Every week, we’re bringing you a roundup of the latest health and wellness news to hit the wire. This week, we look at the amount of movement needed to ward off depression, the effect that being unfit in your teens has on your middle-aged self, and how many times a day you should clean that germy smartphone.
Just this much movement may help ward off the blues
There’s no shortage of evidence that movement can have a positive impact on mood and well-being, but an innovative new study of hundreds of thousands of people published in JAMA Psychiatry and covered in The New York Times shows that 15 minutes of strenuous exercise a day such as jogging or longer bouts of walking or gardening could actually help protect people from developing depression in the first place.
The study, rather than following a certain set of exercisers and non-exercisers for years, involved tapping the UK Biobank, a database of genetic and health information for almost 400,000 men and women. From this information, they identified people who carried at least one of several gene variants believed to increase the likelihood that someone will be active. Most of these people worked out and few had experienced depression. People without the snippets of genes tended to move less and be at greater risk of depression.
Delving deeper into the data, scientists found that the ideal amount of movement to prevent depression started at about 15 minutes for the most vigorous forms of exercise. Less strenuous activities such as fast walking, housework and other movement also helped ward off the blues, but it took an hour a day to have the effect.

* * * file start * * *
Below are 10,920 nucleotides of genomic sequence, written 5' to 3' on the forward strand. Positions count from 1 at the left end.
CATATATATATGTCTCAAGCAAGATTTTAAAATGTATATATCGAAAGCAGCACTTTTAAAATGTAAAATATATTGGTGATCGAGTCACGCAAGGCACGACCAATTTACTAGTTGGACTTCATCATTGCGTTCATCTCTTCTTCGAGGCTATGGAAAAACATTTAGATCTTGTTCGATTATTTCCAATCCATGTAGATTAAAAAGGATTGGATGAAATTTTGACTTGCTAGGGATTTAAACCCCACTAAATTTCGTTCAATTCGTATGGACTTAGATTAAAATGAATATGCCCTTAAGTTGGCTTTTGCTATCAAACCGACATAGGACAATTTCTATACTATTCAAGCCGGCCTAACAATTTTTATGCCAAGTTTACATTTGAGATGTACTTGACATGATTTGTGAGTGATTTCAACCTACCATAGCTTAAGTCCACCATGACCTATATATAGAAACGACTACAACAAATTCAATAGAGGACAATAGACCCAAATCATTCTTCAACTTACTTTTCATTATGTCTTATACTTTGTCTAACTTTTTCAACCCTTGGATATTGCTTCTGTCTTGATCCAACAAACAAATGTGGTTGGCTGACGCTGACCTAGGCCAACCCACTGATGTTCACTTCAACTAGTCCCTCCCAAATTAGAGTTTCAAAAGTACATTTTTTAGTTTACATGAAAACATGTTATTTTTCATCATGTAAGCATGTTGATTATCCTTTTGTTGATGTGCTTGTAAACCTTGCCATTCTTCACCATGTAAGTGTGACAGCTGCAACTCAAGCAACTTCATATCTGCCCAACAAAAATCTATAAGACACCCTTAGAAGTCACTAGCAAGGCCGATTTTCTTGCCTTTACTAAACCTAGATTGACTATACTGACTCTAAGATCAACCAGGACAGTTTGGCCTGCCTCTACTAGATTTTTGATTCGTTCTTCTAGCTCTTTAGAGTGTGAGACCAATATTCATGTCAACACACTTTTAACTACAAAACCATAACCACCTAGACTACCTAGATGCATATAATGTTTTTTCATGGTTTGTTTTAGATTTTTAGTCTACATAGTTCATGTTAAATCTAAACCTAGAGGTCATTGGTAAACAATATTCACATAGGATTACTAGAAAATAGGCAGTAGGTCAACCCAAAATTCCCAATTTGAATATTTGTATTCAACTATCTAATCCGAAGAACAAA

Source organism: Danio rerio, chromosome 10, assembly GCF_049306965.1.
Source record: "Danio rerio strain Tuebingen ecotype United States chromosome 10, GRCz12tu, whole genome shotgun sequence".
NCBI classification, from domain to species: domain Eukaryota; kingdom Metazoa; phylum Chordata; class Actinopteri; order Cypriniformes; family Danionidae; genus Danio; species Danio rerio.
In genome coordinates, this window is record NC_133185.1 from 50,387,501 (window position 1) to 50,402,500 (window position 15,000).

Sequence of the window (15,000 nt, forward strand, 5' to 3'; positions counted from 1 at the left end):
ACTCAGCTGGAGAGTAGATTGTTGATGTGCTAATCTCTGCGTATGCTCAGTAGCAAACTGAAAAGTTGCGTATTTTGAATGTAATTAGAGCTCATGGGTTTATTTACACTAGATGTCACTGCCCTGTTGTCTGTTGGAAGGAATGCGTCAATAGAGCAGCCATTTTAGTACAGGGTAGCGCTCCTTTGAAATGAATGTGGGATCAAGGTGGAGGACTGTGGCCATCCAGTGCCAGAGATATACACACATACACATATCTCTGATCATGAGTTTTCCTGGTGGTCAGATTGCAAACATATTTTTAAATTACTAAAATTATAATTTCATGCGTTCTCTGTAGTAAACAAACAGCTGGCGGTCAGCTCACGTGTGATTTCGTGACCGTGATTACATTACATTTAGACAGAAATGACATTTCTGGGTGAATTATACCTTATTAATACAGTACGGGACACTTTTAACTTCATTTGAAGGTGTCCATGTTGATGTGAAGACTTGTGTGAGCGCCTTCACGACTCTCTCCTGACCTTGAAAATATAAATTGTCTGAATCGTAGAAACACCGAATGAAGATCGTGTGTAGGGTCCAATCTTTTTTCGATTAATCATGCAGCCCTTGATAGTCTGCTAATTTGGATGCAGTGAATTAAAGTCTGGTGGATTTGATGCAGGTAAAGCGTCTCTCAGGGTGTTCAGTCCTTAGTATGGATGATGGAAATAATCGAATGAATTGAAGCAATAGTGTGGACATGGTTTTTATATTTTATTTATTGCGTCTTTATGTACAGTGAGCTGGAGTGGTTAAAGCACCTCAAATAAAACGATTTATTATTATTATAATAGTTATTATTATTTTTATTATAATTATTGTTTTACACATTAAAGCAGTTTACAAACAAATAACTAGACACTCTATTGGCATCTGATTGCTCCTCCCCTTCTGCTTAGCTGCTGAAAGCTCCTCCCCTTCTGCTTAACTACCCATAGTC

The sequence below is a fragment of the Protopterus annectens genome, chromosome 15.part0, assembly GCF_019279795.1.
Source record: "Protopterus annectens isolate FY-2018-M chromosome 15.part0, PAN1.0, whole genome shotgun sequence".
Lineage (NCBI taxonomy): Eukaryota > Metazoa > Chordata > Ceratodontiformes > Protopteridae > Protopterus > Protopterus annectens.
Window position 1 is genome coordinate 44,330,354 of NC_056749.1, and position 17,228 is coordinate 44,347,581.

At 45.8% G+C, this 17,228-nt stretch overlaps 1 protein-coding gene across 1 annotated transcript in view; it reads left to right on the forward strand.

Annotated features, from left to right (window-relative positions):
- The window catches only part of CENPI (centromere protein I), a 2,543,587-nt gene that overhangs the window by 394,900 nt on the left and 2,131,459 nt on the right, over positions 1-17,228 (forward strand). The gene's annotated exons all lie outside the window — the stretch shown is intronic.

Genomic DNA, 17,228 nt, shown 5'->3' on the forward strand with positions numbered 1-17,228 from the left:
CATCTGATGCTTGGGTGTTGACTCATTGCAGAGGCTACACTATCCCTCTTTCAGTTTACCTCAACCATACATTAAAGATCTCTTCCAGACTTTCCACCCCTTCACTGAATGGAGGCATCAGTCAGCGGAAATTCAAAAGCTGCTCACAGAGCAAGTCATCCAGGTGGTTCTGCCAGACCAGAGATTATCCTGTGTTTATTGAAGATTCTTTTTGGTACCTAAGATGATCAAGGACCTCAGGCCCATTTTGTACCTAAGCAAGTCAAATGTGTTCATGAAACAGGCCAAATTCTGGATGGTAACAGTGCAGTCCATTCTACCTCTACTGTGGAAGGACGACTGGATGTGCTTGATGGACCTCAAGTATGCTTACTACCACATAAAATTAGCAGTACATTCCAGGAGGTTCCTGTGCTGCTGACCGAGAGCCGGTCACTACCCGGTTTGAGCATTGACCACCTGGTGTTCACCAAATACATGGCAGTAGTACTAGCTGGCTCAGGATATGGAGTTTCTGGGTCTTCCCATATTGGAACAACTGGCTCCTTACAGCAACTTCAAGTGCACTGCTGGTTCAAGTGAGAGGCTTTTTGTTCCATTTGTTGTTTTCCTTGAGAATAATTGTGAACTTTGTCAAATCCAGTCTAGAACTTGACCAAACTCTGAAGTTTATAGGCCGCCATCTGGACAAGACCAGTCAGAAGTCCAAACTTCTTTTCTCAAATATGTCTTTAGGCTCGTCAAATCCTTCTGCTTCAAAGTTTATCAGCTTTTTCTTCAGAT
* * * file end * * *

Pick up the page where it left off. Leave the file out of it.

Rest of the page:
To further test this conclusion and make sure that depression wasn’t affecting the amount of activity in the pool, the scientists looked for gene variants related to depression and whether these people tended to be inactive. As it turns out, they were not, causing researchers to conclude that movement lowered the risk of developing depression and that depression did not affect whether people worked out.
Of course, researchers say it’s possible that the gene variant linked to being more active could play an antidepressant role, and more research is needed to clarify the linkages between movement and mental health.
No, he won’t grow out of it
If the majority of your teen’s time is spent hunched over a console playing Fortnite, there may be more at stake than you realize, according to this story in U.S. News & World Report.
A Swedish study published this month in the Annals of Internal Medicine, which followed more than 1 million boys for an average of 28 years, found that those who were inactive, obese or both as teens were more likely to have a chronic disease or be unable to work because of a disability in middle age.
Conversely, being moderately or highly fit as a teenager was related to a reduced risk for disability, whether one was obese or not. The study did not prove that being unfit or obese as a teenager causes disabilities in adulthood, only that the two are related.
However, the association is important because teens today are on average less fit and weigh more than previous generations.
“We need to increase our efforts to promote physical activity and prevent obesity starting in childhood,” said lead researcher Pontus Henriksson, a registered dietitian at the Karolinska Institute in Huddinge, Sweden.
How often should you clean your phone?
By now, you’ve probably heard that your phone is a petri dish, teeming with bacteria. Most of that bacteria is harmless, argues the epidemiologist and microbiologist in this article in Time. That said, some illness-causing germs that cause food poisoning, colds and other infections can be transferred to your phone and in turn into your body when you put food into your mouth or touch your ears, nose or breaks in your skin.
In addition to washing your hands before eating, if you use your phone all the time—particularly during eating—a daily cleanse with a disinfectant wipe is a good idea, particularly if you have a rubber phone cover, which bacteria love to cling to.
Photo credit: jacoblund, Thinkstock